The reflection-type variable optical attenuator 20 is input via an input fiber Fin with the amplified optical signal of which the gain has been equalized by the gain equalizer 12, then performs level control (attenuation control) on the input optical signal, and outputs the level-controlled optical signal from an output fiber Fout. The level-controlled optical signal is then output through the optical isolator 13 to an optical fiber transmission path.

In the reflection-type variable optical attenuator 20, the reflecting mirror 22 reflects the input light to generate a reflected light, and a magneto-optical crystal (included in the variable attenuator 21) is arranged in a position where the input light and the reflected light pass. The magneto-optical crystal is applied with a magnetic field to induce a Faraday rotation angle therein and thereby vary the amount of attenuation of the amplified optical signal.

The PD 23 converts part of light transmitted through the reflecting mirror 22, as input monitor light, into an electrical signal. The controller 14 monitors the electrical signal and, in accordance with the monitoring result, controls the pump light power emitted from the pump light source 11 a. The configuration and operation of the reflection-type variable optical attenuator 20 will be described in detail later.

The reflection-type variable optical attenuator 20 is a device having a variable optical attenuation control function and a monitoring function. Because of the use of the device, the optical amplifier 1 of the present invention does not require optical devices, such as the optical isolator 103 and the beam splitter 105 in the conventional optical amplifier 100 shown in FIG. 12, to be inserted in the transmission path through which the main optical signal is propagated. This not only permits reduction in size and cost of the device but eliminates optical loss which constitutes noise during optical signal transmission, whereby optical transmission quality (OSNR) can be improved.

The configuration and operation of the reflection-type variable optical attenuator 20 will be now described in detail. FIG. 2 is a plan view showing the configuration of the reflection-type variable optical attenuator 20. The reflection-type variable optical attenuator 20 comprises a twin-core ferrule 21 a, a lens 21 b, a lens holder 21 f, a polarizer 21 c, a magneto-optical crystal 21 d, a magnetic field application unit 21 e, the reflecting mirror 22, and the PD 23. The twin-core ferrule 21 a, the lens 21 b, the lens holder 21 f, the polarizer 21 c, the magneto-optical crystal 21 d and the magnetic field application unit 21 e constitute the variable attenuator 21.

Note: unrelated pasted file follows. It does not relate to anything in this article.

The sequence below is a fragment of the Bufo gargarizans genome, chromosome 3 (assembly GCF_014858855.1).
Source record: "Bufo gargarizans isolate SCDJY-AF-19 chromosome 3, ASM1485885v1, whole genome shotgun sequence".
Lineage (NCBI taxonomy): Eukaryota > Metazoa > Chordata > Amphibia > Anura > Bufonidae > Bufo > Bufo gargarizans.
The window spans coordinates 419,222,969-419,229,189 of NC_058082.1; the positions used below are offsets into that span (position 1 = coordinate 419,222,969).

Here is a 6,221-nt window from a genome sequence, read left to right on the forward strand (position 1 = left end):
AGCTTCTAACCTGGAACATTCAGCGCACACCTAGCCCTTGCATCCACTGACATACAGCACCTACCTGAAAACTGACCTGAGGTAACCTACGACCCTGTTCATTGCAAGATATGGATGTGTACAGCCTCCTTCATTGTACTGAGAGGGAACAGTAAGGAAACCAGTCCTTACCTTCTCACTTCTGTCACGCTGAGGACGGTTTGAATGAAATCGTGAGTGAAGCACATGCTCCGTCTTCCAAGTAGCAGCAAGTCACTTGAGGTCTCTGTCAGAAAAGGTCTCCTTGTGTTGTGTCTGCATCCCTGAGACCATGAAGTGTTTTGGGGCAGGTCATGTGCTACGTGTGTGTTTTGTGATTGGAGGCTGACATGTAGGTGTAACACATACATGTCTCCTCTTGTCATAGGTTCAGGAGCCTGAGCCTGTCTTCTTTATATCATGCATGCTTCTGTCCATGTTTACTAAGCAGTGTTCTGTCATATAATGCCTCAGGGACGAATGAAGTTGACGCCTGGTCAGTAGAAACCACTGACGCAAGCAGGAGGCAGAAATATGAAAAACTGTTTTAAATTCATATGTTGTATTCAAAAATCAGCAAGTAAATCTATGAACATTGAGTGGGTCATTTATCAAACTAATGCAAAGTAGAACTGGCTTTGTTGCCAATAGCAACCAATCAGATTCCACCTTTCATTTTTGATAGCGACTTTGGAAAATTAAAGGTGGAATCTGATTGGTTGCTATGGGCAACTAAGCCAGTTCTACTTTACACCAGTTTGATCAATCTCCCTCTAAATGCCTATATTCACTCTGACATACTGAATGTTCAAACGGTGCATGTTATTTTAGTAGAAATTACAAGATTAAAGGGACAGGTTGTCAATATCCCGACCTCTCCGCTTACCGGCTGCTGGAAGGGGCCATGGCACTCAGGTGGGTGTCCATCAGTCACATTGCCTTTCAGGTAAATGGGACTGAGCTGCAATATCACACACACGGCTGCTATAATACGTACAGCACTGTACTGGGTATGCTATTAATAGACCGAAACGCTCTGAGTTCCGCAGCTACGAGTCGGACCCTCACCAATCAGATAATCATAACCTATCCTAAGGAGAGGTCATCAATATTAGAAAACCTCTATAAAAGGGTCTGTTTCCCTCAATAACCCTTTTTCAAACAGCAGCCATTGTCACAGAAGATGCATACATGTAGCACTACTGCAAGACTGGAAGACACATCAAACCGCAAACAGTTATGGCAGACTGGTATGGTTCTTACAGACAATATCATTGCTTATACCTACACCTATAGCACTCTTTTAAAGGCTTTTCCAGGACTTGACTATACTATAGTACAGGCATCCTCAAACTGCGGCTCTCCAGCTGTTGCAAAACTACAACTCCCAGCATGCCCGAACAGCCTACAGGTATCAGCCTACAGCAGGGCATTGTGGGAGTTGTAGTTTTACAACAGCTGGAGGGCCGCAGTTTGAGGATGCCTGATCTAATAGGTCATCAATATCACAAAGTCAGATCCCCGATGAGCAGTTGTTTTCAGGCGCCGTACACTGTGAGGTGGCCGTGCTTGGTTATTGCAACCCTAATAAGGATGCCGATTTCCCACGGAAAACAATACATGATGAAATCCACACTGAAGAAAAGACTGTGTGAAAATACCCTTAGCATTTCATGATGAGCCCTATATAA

The twin-core ferrule 21 a has two optical fiber insertion holes in which are inserted and fixed two optical fibers, namely, the input fiber Fin (for the input of the amplified optical signal) and the output fiber Fout (for the output of the attenuation-controlled optical signal).

The lens 21 b is secured to the lens holder 21 f and transforms (collimates) light spreading in the direction of propagation into a parallel light. The polarizer 21 c passes a linearly polarized light of light input thereto. For the polarizer 21 c, a wedge-shaped birefringent crystal (hereinafter referred to as wedge plate) is used.

The reflecting mirror (half mirror) 22 reflects the input light to generate a reflected light. The reflecting mirror is not a mirror of which the intensities of transmitted and reflected lights are exactly the same, but is a mirror adapted to reflect part of the input light and transmit the remaining part therethrough.

The magneto-optical crystal (variable Faraday rotator) 21 d is arranged in a position where the input light and the reflected light pass and is applied with a magnetic field to induce a change of Faraday rotation angle therein and thereby vary the amount of attenuation of the amplified optical signal (the plane of polarization of the transmitted light is rotated by the magnetic field to control the substantial optical transmittance).

For the magneto-optical crystal 21 d, YIG crystal is mainly used. YIG crystal is not optically transparent in the wavelength region of 1 micron and less and therefore cuts off light with wavelengths of 1 micron and less (i.e., the pump light).

The magnetic field application unit 21 e applies a magnetic field to the magneto-optical crystal 21 d. The PD 23 converts part of light transmitted through the reflecting mirror 22, as input monitor light, into an electrical signal. The reflectance of the reflecting mirror 22 is set such that 99% of the main optical signal is reflected while 1% of same is transmitted, for example.

The operation of the variable attenuator 21 will be now described in more detail. FIG. 3 illustrates the operation of the variable attenuator 21. Because of the use of the reflecting mirror 22, the operation of the variable attenuator 21 in FIG. 2 can be depicted as shown in FIG. 3 wherein the elements of the variable attenuator are illustrated on both sides of a reflection plane RP of the reflecting mirror 22 (the elements of the variable attenuator are shown in an unfolded manner as viewed in the direction of arrow A in FIG. 2; the magnetic field application unit 21 e and the PD 23 are not illustrated in FIG. 3). Referring to the illustrated configuration, the operation of the variable attenuator will be explained.